Were seeing more of an older demographic of fans,” Dinerman said. “Were not seeing a younger demographic sort of step up to the plate and become bettors and lifelong fans.”

First love

That early love of the sport converted Boden into a horseman and changed his life forever.

In the summer of 1978, Boden was a sophomore in college at Tulane University. He wanted to play soccer, but his dad didnt approve. So his dad got him a job at a horse farm just outside Louisville, Kentucky, working for a trainer named Robert Pincins, who was known in the industry as Boston Bob.

Boden wasnt keen on the idea initially, but the minute he met the horses, he was smitten.

“It was a love affair from the start,” Boden said.

He cleaned stalls, learned the game, and liked the people. He quit school in 1980 and was all in on the life, though he did eventually go back to the University of Kentucky in 1996 to earn his degree in business administration.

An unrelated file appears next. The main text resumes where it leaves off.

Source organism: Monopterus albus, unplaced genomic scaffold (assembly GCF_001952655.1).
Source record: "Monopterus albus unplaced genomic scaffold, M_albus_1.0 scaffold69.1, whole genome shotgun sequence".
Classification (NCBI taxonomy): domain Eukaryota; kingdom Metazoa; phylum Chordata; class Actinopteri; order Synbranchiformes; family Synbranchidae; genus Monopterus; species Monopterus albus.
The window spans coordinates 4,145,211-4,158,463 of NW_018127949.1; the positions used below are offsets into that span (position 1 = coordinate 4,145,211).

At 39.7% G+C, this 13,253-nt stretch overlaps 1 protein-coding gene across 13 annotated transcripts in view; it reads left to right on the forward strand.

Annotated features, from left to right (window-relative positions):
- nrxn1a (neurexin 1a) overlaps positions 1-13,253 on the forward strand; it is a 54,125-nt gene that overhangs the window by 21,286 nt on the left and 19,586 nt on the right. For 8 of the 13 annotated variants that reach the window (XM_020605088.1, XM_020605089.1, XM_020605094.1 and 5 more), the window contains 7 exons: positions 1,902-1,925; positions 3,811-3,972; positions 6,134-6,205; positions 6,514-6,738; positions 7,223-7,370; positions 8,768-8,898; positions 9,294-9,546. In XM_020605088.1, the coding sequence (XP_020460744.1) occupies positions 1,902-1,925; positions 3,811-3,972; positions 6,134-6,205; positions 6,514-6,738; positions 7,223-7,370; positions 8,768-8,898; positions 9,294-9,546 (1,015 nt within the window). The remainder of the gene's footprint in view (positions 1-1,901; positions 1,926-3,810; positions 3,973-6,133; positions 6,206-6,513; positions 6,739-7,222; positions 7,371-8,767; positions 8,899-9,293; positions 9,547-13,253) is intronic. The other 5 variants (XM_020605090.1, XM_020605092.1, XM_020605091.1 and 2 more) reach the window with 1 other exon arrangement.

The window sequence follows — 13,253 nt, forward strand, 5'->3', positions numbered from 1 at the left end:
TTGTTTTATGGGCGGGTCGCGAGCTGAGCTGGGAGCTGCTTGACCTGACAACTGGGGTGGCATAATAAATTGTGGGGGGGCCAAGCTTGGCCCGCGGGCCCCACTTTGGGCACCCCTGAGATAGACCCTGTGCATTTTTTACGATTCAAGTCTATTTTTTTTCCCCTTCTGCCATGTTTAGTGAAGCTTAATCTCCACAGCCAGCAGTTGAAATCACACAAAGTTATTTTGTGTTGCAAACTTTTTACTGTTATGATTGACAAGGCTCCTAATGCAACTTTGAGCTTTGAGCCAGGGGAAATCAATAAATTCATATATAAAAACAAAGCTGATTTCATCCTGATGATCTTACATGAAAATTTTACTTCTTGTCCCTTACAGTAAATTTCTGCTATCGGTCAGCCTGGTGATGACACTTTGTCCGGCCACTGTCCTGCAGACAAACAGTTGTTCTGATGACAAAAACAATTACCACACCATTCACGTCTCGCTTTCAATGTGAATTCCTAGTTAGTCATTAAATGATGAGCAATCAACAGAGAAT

Hes worked in the industry ever since, primarily as a bloodstock agent, or someone who helps owners decide which horses to invest in.

Eventually, he took his expertise to Darley America, the thoroughbred stallion division of the global horseracing organization Godolphin, where he worked as head of sales from 2006 to 2015.

But if you ask Boden, those days are behind him now.

Im in the twilight of my career,” Boden said several times.

He still had skin in the game, but was one foot out the door. These days he was more a seasoned veteran, taking a long view of the life he’d made and the animals that had given it to him.

His love for the sport and the thoroughbreds never waned.

It was the reason why I got into the business,” Boden said. The actual connection between myself and a horse.”

He wants everyone to see the game for all its positives, to feel the feeling he felt helping out Boston Bob all those years ago.

He wants people to see all the jobs it offers to the community.

He wants people to see the drama.

A gaggle of Jack Russell Terriers in the back seat of a pickup.